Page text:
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Studying during Coronavirus: Scoil Chriost Ri student on prepping for state exams in a pandemic

And so, we are at the end of our student series.

Over the last month, we have spoken to pupils in every secondary school in Laois about how Coronavirus has impacted on their Leaving Cert.

Bar those working in essential services, the rest of the population is off work and instructed to stay in their homes for the majority of the time until Tuesday May 5 at the earliest.

While around 120,000 Irish Leaving and Junior Cert students have seen their lives turned upside down in the last month.

Those set to sit the Leaving Cert, about 55,000 of them, have been particularly inconvenienced as the one set of exams they have spent the past five or six years preparing for are now in jeopardy.

They have been out of the school setting since March 13 after they were closed by Taoiseach Leo Varadkar. And on Friday April 10, it was announced that the schools would remain closed ‘until further notice’.

On March 19, the Department of Education announced that Leaving Cert and Junior Cert orals and practical exams were cancelled and all students would be awarded full marks.

While on April 10, it was confirmed the Leaving Cert exams set to take place in June have been postponed. They are now rescheduled for late July or early August – while the Junior Cert is off altogether.

The deadline for submission of Leaving Certificate practical and other projects, in subjects such has History, Geography, Art, PE and Construction, has also been rescheduled to either late July or early August.

All the time, students have been taken out of the routine that they have been used to for the past five or six years just moths before the all important exams.

So, we decided to reach out to the schools in Laois and ask those getting ready to sit Leaving and Junior Cert exams how they are getting on.

What their routine now is, how their school are trying to help them and whether they believe the exams should be postponed or done online if they cannot proceed on the scheduled date.

So far we have heard from students from Portlaoise CBS, Scoil Chriost Ri, Portlaoise College, Heywood, St Fergal’s Rathdowney, Mountrath CS, Colaiste Iosagain, Clonaslee College and Mountmellick CS. 

So finally, it is Emo native and Scoil Chriost Ri student Kerrie Costello.

1 – What is your daily routine at the moment?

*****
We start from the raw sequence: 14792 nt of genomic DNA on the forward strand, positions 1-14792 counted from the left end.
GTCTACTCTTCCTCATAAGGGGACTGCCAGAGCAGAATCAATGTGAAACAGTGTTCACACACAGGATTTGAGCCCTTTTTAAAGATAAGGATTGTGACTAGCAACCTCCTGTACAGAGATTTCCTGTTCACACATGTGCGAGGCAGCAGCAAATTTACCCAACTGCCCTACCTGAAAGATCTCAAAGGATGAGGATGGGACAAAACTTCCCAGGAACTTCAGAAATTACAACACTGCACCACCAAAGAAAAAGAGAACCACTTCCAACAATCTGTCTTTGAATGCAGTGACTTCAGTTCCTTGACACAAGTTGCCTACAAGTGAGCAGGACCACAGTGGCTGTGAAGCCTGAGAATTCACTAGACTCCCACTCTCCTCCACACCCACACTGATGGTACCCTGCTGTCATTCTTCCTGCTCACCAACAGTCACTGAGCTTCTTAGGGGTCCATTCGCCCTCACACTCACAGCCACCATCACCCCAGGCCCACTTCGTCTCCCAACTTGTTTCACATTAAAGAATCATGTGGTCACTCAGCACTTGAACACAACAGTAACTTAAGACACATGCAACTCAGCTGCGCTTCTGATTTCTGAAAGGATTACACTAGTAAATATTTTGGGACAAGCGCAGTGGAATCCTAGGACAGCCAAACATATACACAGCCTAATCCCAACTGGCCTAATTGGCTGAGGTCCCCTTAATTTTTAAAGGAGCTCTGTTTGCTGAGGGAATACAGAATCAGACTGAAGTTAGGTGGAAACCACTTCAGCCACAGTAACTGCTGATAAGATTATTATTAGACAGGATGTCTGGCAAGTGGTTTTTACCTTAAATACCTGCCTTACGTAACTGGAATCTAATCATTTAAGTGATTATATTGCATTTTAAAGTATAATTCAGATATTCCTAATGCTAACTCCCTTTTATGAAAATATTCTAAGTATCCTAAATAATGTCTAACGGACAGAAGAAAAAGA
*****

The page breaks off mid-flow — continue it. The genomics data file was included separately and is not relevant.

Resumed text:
For the first few weeks after the schools closed, I really struggled in trying to get myself into a daily routine. It’s very difficult to stay concentrated when there’s such little structure and so many distractions. I’m the type of person who would rather be working in a school setting and the confinement of a classroom – so getting used to the whole home-schooling aspect has certainly been a challenge.

I think I finally came to a bit of realisation over the Easter break that it was time to pull up the socks and knuckle down, after having a few weeks to adjust to the current situation. At present, I’m doing my best to try wake up a bit earlier each day, I’ll get something to eat and then try to tackle assigned work. We were advised to try follow our timetable as much as possible, as if we were still in school. I found this quite difficult to be honest, as some teachers were giving out a lot more work to do than others, so I found myself prioritising certain subjects over others to get the work done.

Now, I just complete the work as it gets sent out, and I try to prioritize it according to the due dates. I don’t really like taking breaks, as I find it hard to get back into things, I’d rather just get stuff done and then relax. But in saying that, I do take a 10 minute break here and there to grab a snack or a drink, or listen to music. I’m also finding it difficult to do my own study, as we are receiving quite a lot of assigned work, and we’re also still trying to finish the course in certain subjects. I guess it’s each to their own when it comes to students and their daily routines.

2- What supports have your school provided for you and have they been useful?

I honestly feel like our school has been so supportive since the school closed. I cannot praise our teachers enough. Most of our teachers were ahead of the game, and were extremely organised for the outcome that eventually came upon us, as numerous Edmodo and Microsoft Teams accounts were set up to keep in contact with the students and to send work.

Each student also received their own school email address, where students and teachers can interact privately if necessary – to receive feedback on assigned work/ mock results etc.

Apart from just the academic support, our teachers, Year Head, and Guidance Counsellor have all been amazing in keeping in contact with us; not only to send work and to keep us updated on current affairs, but also to mention that they are always there for us if we need to talk.

I feel like this is extremely important. I think 6th year is the year where you form fantastic bonds with most of your teachers, so it is so reassuring to know they are still there for us during this difficult time. I certainly feel like they can empathise with us, as this is no doubt a stressful time for all teachers as well as students! We are so very lucky to have the teachers we do in Scoil Chríost Rí.

3 – Are you getting out for much exercise?

I do try to get out for exercise or fresh air every day. I’m blessed to be living in the countryside, so the walks are always very beneficial to not only the body, but also the mind. For me, exercise is one of the best ways to clear the head and take a break.